Recall some of your favorite books. What part did the setting and landscape play in making these books unforgettable? Is there a place in your own life that haunts you, that is inextricably bound with your memories and the experiences that made you who you are? All writing, no matter the subject or genre, is made more powerful by a powerfully-evoked setting. This oneday intensive class will help you conjure places of great meaning to you, whether beautiful or ugly, real or imagined, and translate that power onto the page.

Through a series of guided writing exercises, discussion, and analysis of both published and peer writing, you’ll come away with insights and techniques for conjuring place, whether from your own life or a fictive world. This workshop is designed for writers of fiction, memoir, poetry and essays. Open to anyone, all experience levels welcome.

Brad Zellar, a writer, editor, photographer, and former bookstore owner, is the recipient of a 2010 Minnesota State Arts Board grant. His journalism, fiction, poetry and photography have been published in a variety of newspapers, magazines, journals, and anthologies. He is the recipient of awards from The Society of Professional Journalists, The Association of Alternative Newsweeklies, and the Minnesota Magazine Association. Zellar is the author of “Suburban World: The Norling Photos” (Borealis Press, 2008), which the Coen brothers used as a primary setting reference for their most recent movie, A Serious Man.

Workshop #2: The Order in Which It’s Told
Date and Time: Saturday, April 10, 1-5 p.m.
Location: Northfield Arts Guild, 304 Division Street, Northfield, MN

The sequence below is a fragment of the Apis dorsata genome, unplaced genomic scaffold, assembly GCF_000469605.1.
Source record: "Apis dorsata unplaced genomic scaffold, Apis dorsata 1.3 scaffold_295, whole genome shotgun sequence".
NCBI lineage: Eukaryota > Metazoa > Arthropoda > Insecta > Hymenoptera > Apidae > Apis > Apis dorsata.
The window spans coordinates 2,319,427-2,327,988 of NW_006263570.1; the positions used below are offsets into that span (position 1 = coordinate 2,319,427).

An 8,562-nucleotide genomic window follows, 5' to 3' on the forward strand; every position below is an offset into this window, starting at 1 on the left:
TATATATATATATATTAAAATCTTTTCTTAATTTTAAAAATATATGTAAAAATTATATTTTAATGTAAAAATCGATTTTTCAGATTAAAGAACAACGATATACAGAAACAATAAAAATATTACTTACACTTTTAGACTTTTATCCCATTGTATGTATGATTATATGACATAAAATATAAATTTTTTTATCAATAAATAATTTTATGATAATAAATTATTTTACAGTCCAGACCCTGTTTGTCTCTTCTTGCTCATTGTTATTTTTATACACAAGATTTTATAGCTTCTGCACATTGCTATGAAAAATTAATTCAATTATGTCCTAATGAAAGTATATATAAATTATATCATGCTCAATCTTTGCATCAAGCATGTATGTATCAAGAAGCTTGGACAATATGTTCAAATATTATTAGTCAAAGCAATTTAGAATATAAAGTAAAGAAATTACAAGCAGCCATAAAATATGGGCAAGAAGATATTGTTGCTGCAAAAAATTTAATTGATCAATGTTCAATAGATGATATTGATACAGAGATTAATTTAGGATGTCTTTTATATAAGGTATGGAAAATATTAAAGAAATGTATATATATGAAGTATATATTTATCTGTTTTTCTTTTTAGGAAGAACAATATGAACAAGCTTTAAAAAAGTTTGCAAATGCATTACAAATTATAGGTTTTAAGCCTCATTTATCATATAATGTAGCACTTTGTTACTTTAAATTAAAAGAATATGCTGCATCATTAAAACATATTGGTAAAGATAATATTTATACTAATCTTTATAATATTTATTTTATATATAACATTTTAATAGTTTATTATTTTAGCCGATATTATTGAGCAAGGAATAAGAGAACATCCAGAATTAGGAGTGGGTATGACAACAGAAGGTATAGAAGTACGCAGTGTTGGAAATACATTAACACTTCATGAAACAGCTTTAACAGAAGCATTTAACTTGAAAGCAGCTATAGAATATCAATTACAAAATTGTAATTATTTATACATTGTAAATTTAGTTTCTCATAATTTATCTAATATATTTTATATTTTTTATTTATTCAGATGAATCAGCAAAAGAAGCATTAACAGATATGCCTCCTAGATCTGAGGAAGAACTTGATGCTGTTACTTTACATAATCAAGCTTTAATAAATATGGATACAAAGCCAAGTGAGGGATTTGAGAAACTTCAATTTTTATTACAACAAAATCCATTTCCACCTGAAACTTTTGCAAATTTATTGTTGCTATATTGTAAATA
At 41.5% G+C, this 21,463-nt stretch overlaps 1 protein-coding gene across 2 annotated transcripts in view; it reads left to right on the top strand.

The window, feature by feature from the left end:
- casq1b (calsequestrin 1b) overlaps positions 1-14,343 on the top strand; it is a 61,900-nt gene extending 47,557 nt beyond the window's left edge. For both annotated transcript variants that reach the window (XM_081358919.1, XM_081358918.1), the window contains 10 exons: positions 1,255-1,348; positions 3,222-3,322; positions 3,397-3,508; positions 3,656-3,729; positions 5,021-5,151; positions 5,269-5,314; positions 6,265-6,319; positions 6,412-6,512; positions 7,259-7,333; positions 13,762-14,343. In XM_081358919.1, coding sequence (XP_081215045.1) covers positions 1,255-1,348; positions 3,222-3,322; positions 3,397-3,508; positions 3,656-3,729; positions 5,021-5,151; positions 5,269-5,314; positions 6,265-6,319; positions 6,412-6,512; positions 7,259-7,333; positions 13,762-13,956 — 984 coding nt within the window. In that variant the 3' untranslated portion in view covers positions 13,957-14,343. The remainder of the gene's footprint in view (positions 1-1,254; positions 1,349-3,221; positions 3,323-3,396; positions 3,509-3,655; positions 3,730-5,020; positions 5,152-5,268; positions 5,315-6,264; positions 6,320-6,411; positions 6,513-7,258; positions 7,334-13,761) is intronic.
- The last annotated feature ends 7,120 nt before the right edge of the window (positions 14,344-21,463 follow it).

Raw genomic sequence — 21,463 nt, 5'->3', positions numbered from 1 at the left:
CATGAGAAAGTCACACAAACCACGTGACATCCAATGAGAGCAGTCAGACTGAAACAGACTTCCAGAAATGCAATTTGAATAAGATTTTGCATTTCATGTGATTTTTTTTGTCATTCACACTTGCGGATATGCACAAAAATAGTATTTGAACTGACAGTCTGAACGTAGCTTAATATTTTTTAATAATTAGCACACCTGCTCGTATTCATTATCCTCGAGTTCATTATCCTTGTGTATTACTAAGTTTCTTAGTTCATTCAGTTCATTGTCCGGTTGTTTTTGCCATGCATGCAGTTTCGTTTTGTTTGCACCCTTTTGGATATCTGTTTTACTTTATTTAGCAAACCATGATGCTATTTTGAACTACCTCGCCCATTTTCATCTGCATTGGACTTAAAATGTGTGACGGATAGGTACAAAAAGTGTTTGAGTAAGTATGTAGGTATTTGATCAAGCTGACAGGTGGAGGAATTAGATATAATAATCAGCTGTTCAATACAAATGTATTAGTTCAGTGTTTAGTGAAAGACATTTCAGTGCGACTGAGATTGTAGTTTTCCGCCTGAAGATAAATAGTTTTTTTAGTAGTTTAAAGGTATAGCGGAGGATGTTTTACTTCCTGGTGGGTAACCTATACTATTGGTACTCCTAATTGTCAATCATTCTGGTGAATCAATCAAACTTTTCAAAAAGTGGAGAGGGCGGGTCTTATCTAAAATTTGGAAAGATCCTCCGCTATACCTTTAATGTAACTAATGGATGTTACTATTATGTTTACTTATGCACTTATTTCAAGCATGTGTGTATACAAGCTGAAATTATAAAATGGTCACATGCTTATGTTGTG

Cost: $50 (includes all materials)

Our clocks and calendars say we live our lives in a linear fashion, but certainly not our hearts and minds. How can you use different chronologies to create the strongest possible story? A story told from the point of view of an eighty-year old man recollecting his twelfth birthday could begin in the middle of the birthday, then flash forward sixty-eight years. Or, it might start on the old man’s deathbed and work backward. An entirely different tone will be set in the story, depending on where in time the writer places the narrative and emotional emphasis.

Through writing exercises, published examples, and discussion, we’ll work with the role of chronology in structuring a piece of creative writing. This workshop helps writers clarify how they want to use time, and the sequencing of key events in their prose writing.

Alison McGhee is a #1 New York Times bestselling writer and Pulitzer prize nominee who writes novels, essays, picture books and poems for all ages. She is the recipient of many awards, including four Minnesota Book Awards, a Best Books for Young Adults award, and three Booksense 76 picks. She is also a professor of creative writing at Metropolitan State University.

To register for either class, please email me at Each class limited to 15.

Two one-day creative writing workshops, Northfield, MN, 24 January 2010

typewriter-have-a-wonderful-dayI’m pleased to announce two one-day creative writing workshops, Writing from Photographs and The Art of Writing Picture Books, to be held in Northfield, MN on Sunday, January 24. Fellow writer Brad Zellar and I will be teaching the workshops concurrently. See below for details, and please forward this email to any friends and writers who may be interested. Thanks!

Workshop #1: Writing from Photographs: Inside and Outside the Frame
Date and Time: Sunday, January 24, 1-5 p.m.
Location: Northfield Arts Guild, 304 Division Street South, Northfield, MN
Cost: $50 (includes all materials)